General Jack Keane: A true American patriot
It was a great privilege and honor for me to attend the ceremony for General Jack Keane when he was presented with the Medal of Freedom by President Donald Trump on March 10 in the beautiful East Room of the White House.
Calling General Keane a “courageous warrior and fearless patriot,” President Trump pointed out Keane’s exemplary service in Vietnam, where he was awarded a Silver Star for unflinching courage under fire. Keane continued his service by helping to oversee additional military operations in Iraq and Afghanistan.
During his acceptance speech, General Keane noted that the Vietnam War changed his life. It was there that he truly learned the value of life…to treasure it, to protect it. He ended by thanking the president for his commitment to rebuilding the military. “What you are doing to dig us out of the deep hole that you found the military in is all about protecting America, not just for today, but for the generations to come,” Keane said.
The Historic East Room
I have always wanted to attend an event in the East Room of the White House. Its history is rich — both in large celebratory events and solemn national occasions. President Abraham Lincoln lay in state in this room, as did John F. Kennedy.
It’s reported that in April of 1865 after Lincoln’s death, mourners lined up outside White House, many having to wait more than six hours to pay their respects. About 25,000 walked through the South Portico into the entry hall and the Green Room before entering the East Room, which had been darkened for the occasion. The mirrors in the room were covered — as they were for other funerals held there — and the frames swathed in black crepe.
According to the book Washington in Lincoln’s Time:
“The great room was draped with crape and black cloth, relieved only here and there by white flowers and green leaves. The catafalque upon which the casket lay was about fifteen feet high and covered with a domed canopy of black cloth, supported by four pillars.”
From the time the body had been made ready for burial until the last services in the house, it was watched night and day by a guard of honor, which was a common tradition in Victorian days.
I found a reference to another historic event that occurred in the East Room — one that is much happier and celebratory. On February 5, 1862, Mary Lincoln organized a major ball there, followed by a late dinner in the State Dining Room. She had invited 500 representatives of Washington society to show off the redecorated White House and her own new dress.
According to reports at the time, “the East Room was filled with well-dressed guests, looking very beautiful and the supper was magnificent. Guests came from congressional, military and diplomatic circles and were admitted only with their invitations in hand. The food came from New York and included images of the war constructed from sugar as well as a large buffet of meats and other delicacies. Dinner didn’t start until after midnight and didn’t end until almost dawn.”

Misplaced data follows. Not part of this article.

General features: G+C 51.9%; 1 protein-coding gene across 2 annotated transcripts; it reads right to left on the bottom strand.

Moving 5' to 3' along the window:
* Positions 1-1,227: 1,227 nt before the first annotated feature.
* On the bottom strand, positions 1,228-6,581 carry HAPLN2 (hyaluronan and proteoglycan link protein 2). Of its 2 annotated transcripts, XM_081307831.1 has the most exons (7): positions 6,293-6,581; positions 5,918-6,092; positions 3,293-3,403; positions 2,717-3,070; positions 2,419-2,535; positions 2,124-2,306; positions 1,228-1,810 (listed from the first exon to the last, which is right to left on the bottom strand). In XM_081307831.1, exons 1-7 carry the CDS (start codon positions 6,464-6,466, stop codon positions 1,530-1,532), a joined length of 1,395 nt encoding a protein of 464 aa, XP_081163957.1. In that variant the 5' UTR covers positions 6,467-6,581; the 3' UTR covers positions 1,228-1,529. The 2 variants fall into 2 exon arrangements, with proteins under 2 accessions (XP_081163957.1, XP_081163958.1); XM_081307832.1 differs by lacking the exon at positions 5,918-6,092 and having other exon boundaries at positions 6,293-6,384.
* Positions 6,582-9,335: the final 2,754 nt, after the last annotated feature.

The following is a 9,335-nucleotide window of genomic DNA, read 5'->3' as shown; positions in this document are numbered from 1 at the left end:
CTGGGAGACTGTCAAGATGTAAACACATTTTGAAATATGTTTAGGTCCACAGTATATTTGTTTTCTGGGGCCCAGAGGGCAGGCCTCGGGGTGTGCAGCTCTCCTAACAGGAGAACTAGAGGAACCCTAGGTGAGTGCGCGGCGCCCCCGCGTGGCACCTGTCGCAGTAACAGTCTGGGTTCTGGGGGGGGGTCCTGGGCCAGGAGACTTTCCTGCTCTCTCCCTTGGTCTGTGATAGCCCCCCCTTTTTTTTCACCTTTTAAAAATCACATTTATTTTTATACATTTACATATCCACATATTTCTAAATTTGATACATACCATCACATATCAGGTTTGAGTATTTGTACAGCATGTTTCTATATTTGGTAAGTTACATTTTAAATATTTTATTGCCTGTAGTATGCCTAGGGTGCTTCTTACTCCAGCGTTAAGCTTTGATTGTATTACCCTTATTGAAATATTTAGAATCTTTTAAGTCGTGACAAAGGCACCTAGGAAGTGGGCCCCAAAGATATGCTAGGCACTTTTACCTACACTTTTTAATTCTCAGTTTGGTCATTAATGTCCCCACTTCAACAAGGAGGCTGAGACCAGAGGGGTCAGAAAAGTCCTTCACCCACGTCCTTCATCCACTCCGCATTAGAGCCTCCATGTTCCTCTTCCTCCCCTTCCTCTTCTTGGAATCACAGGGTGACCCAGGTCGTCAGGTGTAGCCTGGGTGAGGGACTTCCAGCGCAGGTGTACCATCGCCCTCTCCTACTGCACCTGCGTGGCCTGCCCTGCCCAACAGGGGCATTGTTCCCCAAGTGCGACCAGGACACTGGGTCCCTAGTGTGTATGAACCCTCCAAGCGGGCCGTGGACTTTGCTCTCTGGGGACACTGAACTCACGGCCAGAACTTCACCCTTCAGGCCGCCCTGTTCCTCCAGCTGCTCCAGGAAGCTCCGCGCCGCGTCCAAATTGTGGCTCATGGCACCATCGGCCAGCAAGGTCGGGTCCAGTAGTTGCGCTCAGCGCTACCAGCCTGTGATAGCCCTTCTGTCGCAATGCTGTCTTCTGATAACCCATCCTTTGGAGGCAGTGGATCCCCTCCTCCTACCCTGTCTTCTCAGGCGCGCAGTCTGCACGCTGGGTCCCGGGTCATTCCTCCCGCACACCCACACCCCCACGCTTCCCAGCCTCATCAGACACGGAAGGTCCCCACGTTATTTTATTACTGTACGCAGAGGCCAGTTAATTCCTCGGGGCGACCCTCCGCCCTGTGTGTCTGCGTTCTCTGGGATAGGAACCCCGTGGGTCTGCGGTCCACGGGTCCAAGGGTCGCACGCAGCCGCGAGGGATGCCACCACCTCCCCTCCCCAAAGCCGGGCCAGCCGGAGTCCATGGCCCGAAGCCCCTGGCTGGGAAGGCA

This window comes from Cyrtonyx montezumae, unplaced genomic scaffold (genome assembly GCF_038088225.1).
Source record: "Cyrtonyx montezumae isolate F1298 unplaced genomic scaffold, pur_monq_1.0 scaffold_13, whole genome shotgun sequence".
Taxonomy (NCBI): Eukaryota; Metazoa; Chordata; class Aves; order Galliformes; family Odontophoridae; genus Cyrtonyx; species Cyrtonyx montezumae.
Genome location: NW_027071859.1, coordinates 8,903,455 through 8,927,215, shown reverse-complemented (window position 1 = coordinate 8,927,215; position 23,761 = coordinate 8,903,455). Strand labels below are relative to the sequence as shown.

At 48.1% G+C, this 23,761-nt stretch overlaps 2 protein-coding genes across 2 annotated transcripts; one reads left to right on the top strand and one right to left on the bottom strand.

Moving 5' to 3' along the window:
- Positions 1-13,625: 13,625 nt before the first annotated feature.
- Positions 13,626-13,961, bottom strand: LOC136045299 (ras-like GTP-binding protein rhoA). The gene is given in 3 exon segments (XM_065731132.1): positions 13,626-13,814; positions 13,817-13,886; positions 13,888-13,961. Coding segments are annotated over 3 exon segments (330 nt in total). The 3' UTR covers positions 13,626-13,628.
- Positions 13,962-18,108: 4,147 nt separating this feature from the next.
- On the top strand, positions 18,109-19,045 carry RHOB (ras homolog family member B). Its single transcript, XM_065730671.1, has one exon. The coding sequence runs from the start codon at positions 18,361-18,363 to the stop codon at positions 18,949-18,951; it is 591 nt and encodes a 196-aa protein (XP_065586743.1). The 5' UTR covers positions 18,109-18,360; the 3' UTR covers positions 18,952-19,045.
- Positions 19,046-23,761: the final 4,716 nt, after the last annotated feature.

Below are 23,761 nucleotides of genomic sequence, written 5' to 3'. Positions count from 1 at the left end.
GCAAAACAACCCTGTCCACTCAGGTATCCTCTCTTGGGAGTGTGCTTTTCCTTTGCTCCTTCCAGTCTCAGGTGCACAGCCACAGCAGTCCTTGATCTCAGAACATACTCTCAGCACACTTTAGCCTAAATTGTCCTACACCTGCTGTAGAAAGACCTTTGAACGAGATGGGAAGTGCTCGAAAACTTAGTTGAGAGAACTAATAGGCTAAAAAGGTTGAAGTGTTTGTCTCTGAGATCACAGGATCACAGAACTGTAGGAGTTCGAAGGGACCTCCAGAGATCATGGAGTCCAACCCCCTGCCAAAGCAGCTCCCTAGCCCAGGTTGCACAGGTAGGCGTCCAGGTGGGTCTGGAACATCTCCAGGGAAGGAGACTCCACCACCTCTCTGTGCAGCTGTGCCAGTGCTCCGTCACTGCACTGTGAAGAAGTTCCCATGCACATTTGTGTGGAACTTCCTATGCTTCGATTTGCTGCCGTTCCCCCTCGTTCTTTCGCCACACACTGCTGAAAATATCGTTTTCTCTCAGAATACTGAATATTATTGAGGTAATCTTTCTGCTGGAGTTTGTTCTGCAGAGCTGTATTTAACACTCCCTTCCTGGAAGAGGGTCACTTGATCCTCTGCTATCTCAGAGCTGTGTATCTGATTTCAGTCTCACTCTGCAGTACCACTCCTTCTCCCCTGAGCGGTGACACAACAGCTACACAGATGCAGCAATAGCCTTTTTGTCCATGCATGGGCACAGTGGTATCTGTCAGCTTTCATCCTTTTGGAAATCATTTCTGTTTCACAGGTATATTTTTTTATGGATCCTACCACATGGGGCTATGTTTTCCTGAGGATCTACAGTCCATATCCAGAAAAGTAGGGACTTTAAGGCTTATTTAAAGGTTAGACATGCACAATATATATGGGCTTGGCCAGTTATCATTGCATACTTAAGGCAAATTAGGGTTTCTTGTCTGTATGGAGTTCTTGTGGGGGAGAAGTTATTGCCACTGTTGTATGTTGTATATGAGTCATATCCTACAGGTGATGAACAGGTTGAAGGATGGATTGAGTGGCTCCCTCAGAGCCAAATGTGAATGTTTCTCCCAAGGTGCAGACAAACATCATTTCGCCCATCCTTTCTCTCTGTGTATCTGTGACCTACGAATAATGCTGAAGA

Although it was a temporary social success for Mrs. Lincoln, the dinner was the beginning of a personal disaster for her. Her youngest sons lay sick with fevers upstairs. One of them, Willie, was to die on February 20 from this illness.
This is what poet Nathaniel Parker Willis wrote of Willie’s funeral in the East Room:
‘The funeral was very touching. Of the entertainments in the East Room the boy had been a most life-giving variation. With his bright face, and his apt greetings and replies, he was remembered in every part of that crimson-curtained hall, built only for pleasure–of all the crowds, each night, certainly the one least likely to be death’s first mark. He was his father’s favorite. They were intimates –- often seen hand in hand. And there sat the man, with a burden on his brain at which the world marvels -– bent now with the load at both heart and brain–staggering under a blow like the taking from him of his child! His men of power sat around him -– McClellan, with a moist eye when he bowed to the prayer, as I could see from where I stood; and Chase and Seward, with their austere features at work; and senators, and ambassadors, and soldiers, all struggling with their tears –- great hearts sorrowing with the President as a stricken man and a brother. That God may give him strength for all his burdens is, I am sure, at present the prayer of a nation.”
As I watched the ceremony for General Keane, this is what I was thinking of…all the history that room has seen. The happiness and the tears. The celebrations and the joy. The sad goodbyes and pain. If only those walls could talk.
I hope each and every one of you gets a chance to visit the White House someday. The East Room is part of the public tour. You get tickets by contacting your congressman and filling out a form.